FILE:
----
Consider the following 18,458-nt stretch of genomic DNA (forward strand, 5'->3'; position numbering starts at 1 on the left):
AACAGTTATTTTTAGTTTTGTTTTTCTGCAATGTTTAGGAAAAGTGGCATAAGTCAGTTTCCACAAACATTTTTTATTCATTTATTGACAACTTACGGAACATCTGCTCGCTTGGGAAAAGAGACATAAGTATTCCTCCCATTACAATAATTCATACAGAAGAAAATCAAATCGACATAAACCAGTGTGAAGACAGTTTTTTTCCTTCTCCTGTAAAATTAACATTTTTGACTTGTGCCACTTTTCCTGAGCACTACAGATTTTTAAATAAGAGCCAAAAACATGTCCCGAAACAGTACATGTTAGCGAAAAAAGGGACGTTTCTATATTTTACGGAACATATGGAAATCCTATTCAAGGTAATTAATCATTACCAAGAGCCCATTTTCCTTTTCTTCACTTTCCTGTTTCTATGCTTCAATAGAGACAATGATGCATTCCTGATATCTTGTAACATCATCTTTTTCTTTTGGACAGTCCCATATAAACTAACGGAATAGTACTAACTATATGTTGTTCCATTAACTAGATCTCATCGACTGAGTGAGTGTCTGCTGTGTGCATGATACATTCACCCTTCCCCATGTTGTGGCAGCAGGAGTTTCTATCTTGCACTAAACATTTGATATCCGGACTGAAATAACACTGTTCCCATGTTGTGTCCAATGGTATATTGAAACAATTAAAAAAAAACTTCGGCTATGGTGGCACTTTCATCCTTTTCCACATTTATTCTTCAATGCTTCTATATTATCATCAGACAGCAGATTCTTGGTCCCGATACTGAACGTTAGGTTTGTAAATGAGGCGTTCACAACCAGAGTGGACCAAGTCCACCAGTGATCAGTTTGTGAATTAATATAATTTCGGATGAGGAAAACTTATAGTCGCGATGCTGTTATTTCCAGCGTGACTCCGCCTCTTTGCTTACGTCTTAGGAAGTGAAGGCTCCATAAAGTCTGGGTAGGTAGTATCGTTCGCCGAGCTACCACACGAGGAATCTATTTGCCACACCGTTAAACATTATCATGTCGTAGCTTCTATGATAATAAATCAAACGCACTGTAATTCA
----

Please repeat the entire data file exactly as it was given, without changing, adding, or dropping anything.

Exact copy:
Consider the following 18,458-nt stretch of genomic DNA (forward strand, 5'->3'; position numbering starts at 1 on the left):
AACAGTTATTTTTAGTTTTGTTTTTCTGCAATGTTTAGGAAAAGTGGCATAAGTCAGTTTCCACAAACATTTTTTATTCATTTATTGACAACTTACGGAACATCTGCTCGCTTGGGAAAAGAGACATAAGTATTCCTCCCATTACAATAATTCATACAGAAGAAAATCAAATCGACATAAACCAGTGTGAAGACAGTTTTTTTCCTTCTCCTGTAAAATTAACATTTTTGACTTGTGCCACTTTTCCTGAGCACTACAGATTTTTAAATAAGAGCCAAAAACATGTCCCGAAACAGTACATGTTAGCGAAAAAAGGGACGTTTCTATATTTTACGGAACATATGGAAATCCTATTCAAGGTAATTAATCATTACCAAGAGCCCATTTTCCTTTTCTTCACTTTCCTGTTTCTATGCTTCAATAGAGACAATGATGCATTCCTGATATCTTGTAACATCATCTTTTTCTTTTGGACAGTCCCATATAAACTAACGGAATAGTACTAACTATATGTTGTTCCATTAACTAGATCTCATCGACTGAGTGAGTGTCTGCTGTGTGCATGATACATTCACCCTTCCCCATGTTGTGGCAGCAGGAGTTTCTATCTTGCACTAAACATTTGATATCCGGACTGAAATAACACTGTTCCCATGTTGTGTCCAATGGTATATTGAAACAATTAAAAAAAAACTTCGGCTATGGTGGCACTTTCATCCTTTTCCACATTTATTCTTCAATGCTTCTATATTATCATCAGACAGCAGATTCTTGGTCCCGATACTGAACGTTAGGTTTGTAAATGAGGCGTTCACAACCAGAGTGGACCAAGTCCACCAGTGATCAGTTTGTGAATTAATATAATTTCGGATGAGGAAAACTTATAGTCGCGATGCTGTTATTTCCAGCGTGACTCCGCCTCTTTGCTTACGTCTTAGGAAGTGAAGGCTCCATAAAGTCTGGGTAGGTAGTATCGTTCGCCGAGCTACCACACGAGGAATCTATTTGCCACACCGTTAAACATTATCATGTCGTAGCTTCTATGATAATAAATCAAACGCACTGTAATTCA